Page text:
September 25, 2019 · docker jenkins mobileheartbeat devops swarm

Jenkins Build Agents as Docker Swarm Services

Lately I've been working on (re-)learning Jenkins and learning how to use their Pipelines feature.

We had set up a Jenkins server at MHB to off-load some of the potential work from Bamboo, and also just because we're trying as a DevOps team to move away from Bamboo since we're not too happy with it.


Docker Swarm

First, let's address the ten thousand pound elephant in the room: Docker Swarm is less cool than Kubernetes.

For small, easy to set up/manage Docker clusters on-prem, Docker Swarm is fine and perfectly serviceable. The automatic load balancing of published ports to all nodes/manager by default is really slick.

That being said, not everything is great. For this to work, you need to expose the Docker Swarm API and to do that is fairly ugly. I'm not going to get into securing it, since this is a lab set-up.

Exposing the swarm in an insecure manner is fairly straight-forward. Find the systemd unit file and add this to the end of the ExecStart line and then restart the service: -H tcp://0.0.0.0:2375

Jenkins Service

Here's my docker-compose.yml I used to deploy this:

version: '3'

services:
  jenkins:
    image: jenkins/jenkins
    ports:
      - 8080:8080
      - 50000:50000
    restart: always
    volumes:
      - /usr/bin/docker:/usr/bin/docker
    environment:
      - "JENKINS_SLAVE_AGENT_PORT=50000"
This is *far* from a production service

Beyond the Docker/Swarm stuff, I'm not getting into Jenkins configuration. There's plenty of documentation that exists for general Jenkins configuration and usage.

I can't stress this isn't a production service. Nothing is persistant.

Jenkins Docker Swarm Plug-In

The next two sections are the most annoying. The documentation is definitely lacking when it exists.

To enable Docker Swarm access in Jenkins, you need to install 'Docker Swarm Plugin' and then reload Jenkins.

That adds a couple things to Jenkins. First and foremost, the Docker Swarm Dashboard:

Then the more important thing, in Manage Jenkins -> Configure System, at the bottom there's an option for Adding a Cloud:

The configuration for that is pretty straight forward:

Ignore the 403's, I obviously changed the FQDNs

The 'Test' button is a little flaky from what I've seen, you might need to save your configuration before it will succeed.

Jenkins JNLP Agents

This was the most interesting part. And by interesting, I mean frustrating. This is where the documetation was really lacking and I happened to find a blog post with a quick explanation of how this all works.

When you configure your cluster above, you get a button to add templates:

Clicking that button gives you this:

Overall, very cool, with caveats

The label is what you can use for targetting, the image is the Docker Container to pull from. They actually provide a bunch of containers to use: https://github.com/jenkinsci/jnlp-agents

The docker image is different from the other containers and works as documented/is fine with the example configuration. The general idea on how it's supposed to work is that when the container starts, it does a curl to the Jenkins master and downloads the JNLP agent to ensure there's no version mis-matches.

As far as I can tell, none of the other agent images work that way. They're all based on their languages/toolsets alpine image and don't have tools like curl or git installed, but in the Dockerfile, Jenkins copies the agent .jar from the base JNLP agent image.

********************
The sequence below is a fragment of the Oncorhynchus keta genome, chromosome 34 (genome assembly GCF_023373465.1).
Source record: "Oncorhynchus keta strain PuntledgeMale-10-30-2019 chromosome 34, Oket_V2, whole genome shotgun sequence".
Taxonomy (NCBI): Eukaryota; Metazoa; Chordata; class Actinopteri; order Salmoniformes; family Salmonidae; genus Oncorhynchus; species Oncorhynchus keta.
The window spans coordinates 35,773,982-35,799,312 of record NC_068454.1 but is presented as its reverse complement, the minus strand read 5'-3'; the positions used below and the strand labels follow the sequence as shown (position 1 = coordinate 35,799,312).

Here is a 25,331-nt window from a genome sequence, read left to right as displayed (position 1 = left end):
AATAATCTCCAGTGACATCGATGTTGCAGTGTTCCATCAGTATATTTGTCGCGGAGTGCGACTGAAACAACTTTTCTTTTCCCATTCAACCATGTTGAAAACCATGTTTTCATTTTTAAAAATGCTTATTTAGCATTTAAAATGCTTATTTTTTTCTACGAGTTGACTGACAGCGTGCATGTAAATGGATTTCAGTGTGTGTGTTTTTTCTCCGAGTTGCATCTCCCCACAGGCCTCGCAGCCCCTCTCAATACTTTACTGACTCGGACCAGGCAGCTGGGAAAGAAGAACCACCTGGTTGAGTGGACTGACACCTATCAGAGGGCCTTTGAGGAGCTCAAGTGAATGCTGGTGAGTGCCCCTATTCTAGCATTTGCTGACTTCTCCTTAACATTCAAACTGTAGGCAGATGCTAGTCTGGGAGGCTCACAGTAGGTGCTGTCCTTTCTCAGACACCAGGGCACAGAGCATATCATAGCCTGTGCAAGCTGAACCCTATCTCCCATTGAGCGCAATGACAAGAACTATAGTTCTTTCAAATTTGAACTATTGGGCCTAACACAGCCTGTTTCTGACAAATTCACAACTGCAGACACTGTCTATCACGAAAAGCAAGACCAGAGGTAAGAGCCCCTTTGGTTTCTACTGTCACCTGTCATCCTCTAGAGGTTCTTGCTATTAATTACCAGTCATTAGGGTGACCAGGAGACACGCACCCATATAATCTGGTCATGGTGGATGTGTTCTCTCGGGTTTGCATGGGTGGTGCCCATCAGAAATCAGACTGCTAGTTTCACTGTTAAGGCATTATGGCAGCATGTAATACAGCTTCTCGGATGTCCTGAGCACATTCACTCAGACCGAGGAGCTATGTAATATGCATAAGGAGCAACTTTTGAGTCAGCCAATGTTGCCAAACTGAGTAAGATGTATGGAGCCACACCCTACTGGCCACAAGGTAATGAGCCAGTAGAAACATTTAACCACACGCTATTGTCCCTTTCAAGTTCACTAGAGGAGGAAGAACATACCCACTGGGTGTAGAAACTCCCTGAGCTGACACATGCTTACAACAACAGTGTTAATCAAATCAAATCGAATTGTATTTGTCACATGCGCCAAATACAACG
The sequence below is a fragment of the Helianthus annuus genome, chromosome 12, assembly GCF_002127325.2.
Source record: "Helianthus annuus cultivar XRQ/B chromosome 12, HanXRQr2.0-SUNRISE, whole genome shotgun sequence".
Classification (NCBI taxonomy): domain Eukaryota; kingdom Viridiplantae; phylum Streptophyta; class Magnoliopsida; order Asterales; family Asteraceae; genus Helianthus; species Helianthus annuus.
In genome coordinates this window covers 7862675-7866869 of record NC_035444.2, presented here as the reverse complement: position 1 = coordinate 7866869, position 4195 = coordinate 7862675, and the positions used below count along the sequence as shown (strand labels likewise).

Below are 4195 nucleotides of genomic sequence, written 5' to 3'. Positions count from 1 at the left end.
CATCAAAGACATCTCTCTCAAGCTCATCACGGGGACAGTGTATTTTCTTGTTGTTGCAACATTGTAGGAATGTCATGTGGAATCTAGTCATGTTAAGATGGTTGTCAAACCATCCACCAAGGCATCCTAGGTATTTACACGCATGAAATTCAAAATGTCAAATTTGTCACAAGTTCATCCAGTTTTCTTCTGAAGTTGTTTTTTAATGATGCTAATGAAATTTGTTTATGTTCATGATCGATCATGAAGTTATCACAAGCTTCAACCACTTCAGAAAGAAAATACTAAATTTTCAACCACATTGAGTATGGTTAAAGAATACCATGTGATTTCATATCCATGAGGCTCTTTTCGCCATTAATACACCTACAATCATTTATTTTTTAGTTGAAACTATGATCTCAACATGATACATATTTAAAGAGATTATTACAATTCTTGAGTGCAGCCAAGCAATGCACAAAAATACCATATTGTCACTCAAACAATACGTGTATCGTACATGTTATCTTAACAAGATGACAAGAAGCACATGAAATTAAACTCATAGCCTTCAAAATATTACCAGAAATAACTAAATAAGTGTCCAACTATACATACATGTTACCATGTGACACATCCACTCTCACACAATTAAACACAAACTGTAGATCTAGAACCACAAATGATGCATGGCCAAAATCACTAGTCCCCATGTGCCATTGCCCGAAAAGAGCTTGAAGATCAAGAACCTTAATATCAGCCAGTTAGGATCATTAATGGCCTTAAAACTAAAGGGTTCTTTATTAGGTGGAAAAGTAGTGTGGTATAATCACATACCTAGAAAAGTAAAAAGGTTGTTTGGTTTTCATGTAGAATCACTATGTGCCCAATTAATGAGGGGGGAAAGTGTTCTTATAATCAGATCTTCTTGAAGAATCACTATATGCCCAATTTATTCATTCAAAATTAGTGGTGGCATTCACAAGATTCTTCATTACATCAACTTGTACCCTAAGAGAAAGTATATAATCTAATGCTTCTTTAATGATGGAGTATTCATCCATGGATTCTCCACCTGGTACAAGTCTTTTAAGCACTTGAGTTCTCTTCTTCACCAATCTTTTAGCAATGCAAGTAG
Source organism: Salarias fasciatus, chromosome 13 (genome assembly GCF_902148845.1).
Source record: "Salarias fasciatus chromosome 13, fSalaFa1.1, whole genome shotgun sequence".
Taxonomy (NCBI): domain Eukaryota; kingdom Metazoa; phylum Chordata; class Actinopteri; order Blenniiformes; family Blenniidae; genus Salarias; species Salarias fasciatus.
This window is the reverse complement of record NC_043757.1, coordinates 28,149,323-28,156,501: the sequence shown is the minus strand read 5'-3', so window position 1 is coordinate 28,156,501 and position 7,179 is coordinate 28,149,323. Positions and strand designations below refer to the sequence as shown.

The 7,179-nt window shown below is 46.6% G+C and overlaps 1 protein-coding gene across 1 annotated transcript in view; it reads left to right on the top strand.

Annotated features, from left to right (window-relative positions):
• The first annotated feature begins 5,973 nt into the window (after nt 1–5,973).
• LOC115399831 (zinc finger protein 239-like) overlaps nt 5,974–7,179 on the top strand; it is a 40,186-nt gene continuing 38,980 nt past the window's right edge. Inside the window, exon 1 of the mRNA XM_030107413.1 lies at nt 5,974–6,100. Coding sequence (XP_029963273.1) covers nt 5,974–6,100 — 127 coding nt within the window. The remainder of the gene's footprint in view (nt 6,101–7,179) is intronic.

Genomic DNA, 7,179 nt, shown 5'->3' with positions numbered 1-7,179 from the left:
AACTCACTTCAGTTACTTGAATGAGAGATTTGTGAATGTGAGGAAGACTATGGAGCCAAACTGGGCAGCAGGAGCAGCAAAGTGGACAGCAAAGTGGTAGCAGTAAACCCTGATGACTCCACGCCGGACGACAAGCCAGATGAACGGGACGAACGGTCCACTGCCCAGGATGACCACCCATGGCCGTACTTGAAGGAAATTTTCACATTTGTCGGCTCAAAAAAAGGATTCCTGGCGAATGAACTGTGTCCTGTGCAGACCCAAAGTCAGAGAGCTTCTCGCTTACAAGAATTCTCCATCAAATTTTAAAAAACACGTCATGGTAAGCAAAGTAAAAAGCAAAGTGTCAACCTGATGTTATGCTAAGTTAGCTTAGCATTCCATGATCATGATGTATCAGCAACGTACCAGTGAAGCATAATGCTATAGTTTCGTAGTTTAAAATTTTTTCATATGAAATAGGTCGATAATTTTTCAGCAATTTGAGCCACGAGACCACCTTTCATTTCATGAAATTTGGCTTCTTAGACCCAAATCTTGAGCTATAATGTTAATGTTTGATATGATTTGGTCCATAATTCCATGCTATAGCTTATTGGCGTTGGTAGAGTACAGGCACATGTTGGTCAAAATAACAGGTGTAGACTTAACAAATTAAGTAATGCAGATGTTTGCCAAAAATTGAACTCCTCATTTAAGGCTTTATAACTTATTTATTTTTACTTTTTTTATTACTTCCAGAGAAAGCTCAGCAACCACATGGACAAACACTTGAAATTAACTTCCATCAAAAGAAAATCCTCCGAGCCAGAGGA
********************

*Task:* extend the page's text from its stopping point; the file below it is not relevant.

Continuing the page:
jnlp-docker command:

sh
-cx
curl --connect-timeout 20 --max-time 60 -o agent.jar $DOCKER_SWARM_PLUGIN_JENKINS_AGENT_JAR_URL && java -jar agent.jar -jnlpUrl $DOCKER_SWARM_PLUGIN_JENKINS_AGENT_JNLP_URL -secret $DOCKER_SWARM_PLUGIN_JENKINS_AGENT_SECRET -noReconnect -workDir /tmp

jnlp-python command:

sh
-cx
apk -u add git && java -jar /usr/share/jenkins/agent.jar -jnlpUrl $DOCKER_SWARM_PLUGIN_JENKINS_AGENT_JNLP_URL -secret $DOCKER_SWARM_PLUGIN_JENKINS_AGENT_SECRET -noReconnect -workDir /tmp

It took a bit of debugging and digging to figure out what was different between the two container images and figure out why my Docker container was working but my Python container wasn't.

The other big 'gotchas' I ran into is that the container needs to be run as root, or it will fail to launch. For Docker, you also need to make sure you mount /var/run/docker.sock from the host into the container so the Docker client in the container has a Docker daemon to work against.

Jenkinsfile

pipeline{
    agent { label 'jenkins-docker' }
    
    stages {
        stage('Print Test'){
            agent { label 'jenkins-docker' }
            steps {
                sh "uname -a"
                sh "docker run hello-world"
            }
        }
        stage('Schedule Tests'){
            agent { label 'jenkins-python' }
            steps{
                sh 'python --version'
                sh 'ls .'
                sh 'printenv'
            }
         }
    }
}

The above Jenkinsfile is a working example where I have the agents for the Pipeline level, and each stage (the job spawns as the first agent, then that spawns the agents for each of the stages).

Jobs running, agents in various stages

I'm not going to get into setting up builds on API calls, again, that gets into Jenkins documentation that is good and there's plenty of.


Hopefully this helps. It'll be nice to have this reference for myself in the future.

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